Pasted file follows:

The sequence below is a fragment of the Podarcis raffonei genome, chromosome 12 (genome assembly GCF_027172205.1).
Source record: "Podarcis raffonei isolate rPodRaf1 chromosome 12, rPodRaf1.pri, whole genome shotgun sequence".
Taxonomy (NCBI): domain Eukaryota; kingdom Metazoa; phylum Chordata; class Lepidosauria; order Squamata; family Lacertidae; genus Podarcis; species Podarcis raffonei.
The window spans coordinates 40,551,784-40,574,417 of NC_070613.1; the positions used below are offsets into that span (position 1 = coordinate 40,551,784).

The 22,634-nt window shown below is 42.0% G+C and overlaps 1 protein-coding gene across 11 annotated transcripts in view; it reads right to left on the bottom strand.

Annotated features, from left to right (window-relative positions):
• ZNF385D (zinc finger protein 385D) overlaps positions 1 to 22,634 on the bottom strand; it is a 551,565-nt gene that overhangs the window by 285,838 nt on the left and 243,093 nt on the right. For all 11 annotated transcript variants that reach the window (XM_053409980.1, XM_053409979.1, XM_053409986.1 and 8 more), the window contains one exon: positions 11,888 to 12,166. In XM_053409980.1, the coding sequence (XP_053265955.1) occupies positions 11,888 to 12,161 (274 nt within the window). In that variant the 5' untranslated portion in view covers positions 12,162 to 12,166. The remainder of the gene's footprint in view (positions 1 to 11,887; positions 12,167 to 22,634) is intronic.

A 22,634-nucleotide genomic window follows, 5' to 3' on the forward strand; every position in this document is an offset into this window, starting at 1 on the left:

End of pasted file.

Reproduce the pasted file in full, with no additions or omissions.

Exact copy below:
The sequence below is a fragment of the Podarcis raffonei genome, chromosome 12 (genome assembly GCF_027172205.1).
Source record: "Podarcis raffonei isolate rPodRaf1 chromosome 12, rPodRaf1.pri, whole genome shotgun sequence".
Taxonomy (NCBI): domain Eukaryota; kingdom Metazoa; phylum Chordata; class Lepidosauria; order Squamata; family Lacertidae; genus Podarcis; species Podarcis raffonei.
The window spans coordinates 40,551,784-40,574,417 of NC_070613.1; the positions used below are offsets into that span (position 1 = coordinate 40,551,784).

The 22,634-nt window shown below is 42.0% G+C and overlaps 1 protein-coding gene across 11 annotated transcripts in view; it reads right to left on the bottom strand.

Annotated features, from left to right (window-relative positions):
• ZNF385D (zinc finger protein 385D) overlaps positions 1 to 22,634 on the bottom strand; it is a 551,565-nt gene that overhangs the window by 285,838 nt on the left and 243,093 nt on the right. For all 11 annotated transcript variants that reach the window (XM_053409980.1, XM_053409979.1, XM_053409986.1 and 8 more), the window contains one exon: positions 11,888 to 12,166. In XM_053409980.1, the coding sequence (XP_053265955.1) occupies positions 11,888 to 12,161 (274 nt within the window). In that variant the 5' untranslated portion in view covers positions 12,162 to 12,166. The remainder of the gene's footprint in view (positions 1 to 11,887; positions 12,167 to 22,634) is intronic.

A 22,634-nucleotide genomic window follows, 5' to 3' on the forward strand; every position in this document is an offset into this window, starting at 1 on the left: